In Sri Lanka, two-thirds of the people live in the wet zone, which harbors greater endemism than the comparatively less populated and more extensive dry zone. Most of the island’s rainforests were cleared originally for the cultivation of cinchona (a medicinal drug containing quinine and related compounds) and coffee, which gave way later to tea and rubber. The remaining forests cover only 4.6 percent of the wet zone. This remaining forest comprises some 140 fragments; the three largest are Peak Wilderness (250 km2), the Knuckles Hills (175 km2), and the Sinharaja World Heritage Site (90 km2), but the majority of these fragments are less than 10 km2 in extent.

One of the most prevalent threats to the remaining forests is encroachment into protected areas. Small-scale tea planters and farmers are increasingly utilizing protected forests, and cardamom cultivators in the Knuckles Range and Peak Wilderness areas clear the forest understory and extract firewood. In general, poaching and the extraction of forest products (timber, firewood, medicinal plants) are a problem in almost all forest reserves, and contribute to habitat fragmentation and significant edge effects. Also, the unrestricted use of agrochemicals by farmers and planters in these areas poses a serious threat to ecosystem services and groups such as amphibians. Finally, invasive species pose a growing threat, especially to aquatic habitats.

Rare primate photographed for the first time

The Horton Plains slender loris (Loris tardigradus nycticeboides, thought extinct by researchers for over six decades, has finally posed for a photograph. This small nocturnal primate lives in the surviving montane tropical forest of Sri Lanka. The species was photographed during a recent expedition by the Zoological Society of London (ZSL)’s EDGE program in conjunction with Sri Lankan researchers.

Sri Lankan Wildlife (Bradt Travel Guide)

Sri Lanka is home to elephants, leopards, bears and water buffalo and boasts one of the highest species densities of marine mammals in the world.  An ideal field guide and armchair read, this book is illustrated with colour photographs of species and includes maps charting animal habitats to aid identification.

Table of Contents

Sri Lanka: a biodiversity jewel, How to use this book, The Sri Lankan environment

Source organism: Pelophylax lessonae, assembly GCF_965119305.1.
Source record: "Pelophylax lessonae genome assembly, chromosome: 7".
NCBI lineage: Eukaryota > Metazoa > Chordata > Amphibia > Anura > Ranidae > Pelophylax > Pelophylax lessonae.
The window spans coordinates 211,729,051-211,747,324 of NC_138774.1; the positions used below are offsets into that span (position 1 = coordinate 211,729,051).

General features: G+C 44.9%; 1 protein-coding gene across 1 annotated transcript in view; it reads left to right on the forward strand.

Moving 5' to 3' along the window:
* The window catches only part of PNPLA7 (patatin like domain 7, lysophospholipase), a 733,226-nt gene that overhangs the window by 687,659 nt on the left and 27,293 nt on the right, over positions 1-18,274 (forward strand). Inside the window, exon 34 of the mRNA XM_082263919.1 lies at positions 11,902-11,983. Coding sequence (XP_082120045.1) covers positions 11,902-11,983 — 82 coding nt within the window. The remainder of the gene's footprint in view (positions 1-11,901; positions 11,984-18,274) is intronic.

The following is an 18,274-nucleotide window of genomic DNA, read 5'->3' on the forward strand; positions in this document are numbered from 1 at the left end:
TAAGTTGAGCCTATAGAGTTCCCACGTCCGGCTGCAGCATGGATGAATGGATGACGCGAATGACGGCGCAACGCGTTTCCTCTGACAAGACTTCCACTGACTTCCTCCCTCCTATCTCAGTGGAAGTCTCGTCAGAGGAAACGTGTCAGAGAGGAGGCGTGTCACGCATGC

Habitats and Reserves
Habitats, National parks and reserves
Asian elephant, Ungulates, Carnivores, Primates, Squirrels, Bats, Other mammals
Birds of town and garden, Birds of the rainforest, Birds of the highlands, Birds of the dry lowlands, Birds of the wetlands, Birds of the coast, Endemic birds
Reptiles and Amphibians
Lizards, Snakes, Crocodiles, Turtles, terrapins and tortoises, Amphibians
Lower invertebrates, Arthropods, Butterflies, Dragonflies and damselflies
The Underwater World
Freshwater fish, Marine life, Under the sea, Marine mammals
Getting About
Independent travel, Tours, Suggested itinerary, Photography tips
Further Information
Books, Societies, Finding out more

Where to watch primates in Sri Lanka, Watching nocturnal wildlife, Snake bites, Nesting sea turtles in Sri Lanka

A Photographic Guide to Mammals of Sri Lanka

Sri Lanka is a wildlife-watcher’s paradise, and reserves such as Yala and Sinharaja are now becoming world-famous as ecotourism destinations. This guide includes detailed coverage of 43 species of mammal from the island, including such iconic creatures as the Leopard, Sloth Bear and Asian Elephant. The other species that feature include the Wild Boar, Sambar and Spotted Deer, as well as smaller mammals such as the various species of monkey, mongoose and giant squirrel. There is a general introduction with an overview of Sri Lankan mammals, and tips on where and how to watch them. The species accounts include details of appearance, distribution and status, as well as fascinating glimpses of the animals’ lives from the author’s own personal observations. Each species account is accompanied by at least one and in most cases several clear colour photographs of the subject.

Snakes and Other Reptiles of Sri Lanka (Photographic Guides)

This useful guide provides a comprehensive overview of the wide variety of snakes, lizards, crocodiles, turtles and tortoises to be found in Sri Lanka. Over 130 species, primarily native but with the odd exotic, are included in the book. Each description is supported by a clear colour photograph taken where possible in the snake’s natural habitat. The guide looks at the more common species as well as focusing on some of the rarer, and in some cases highly endangered, species.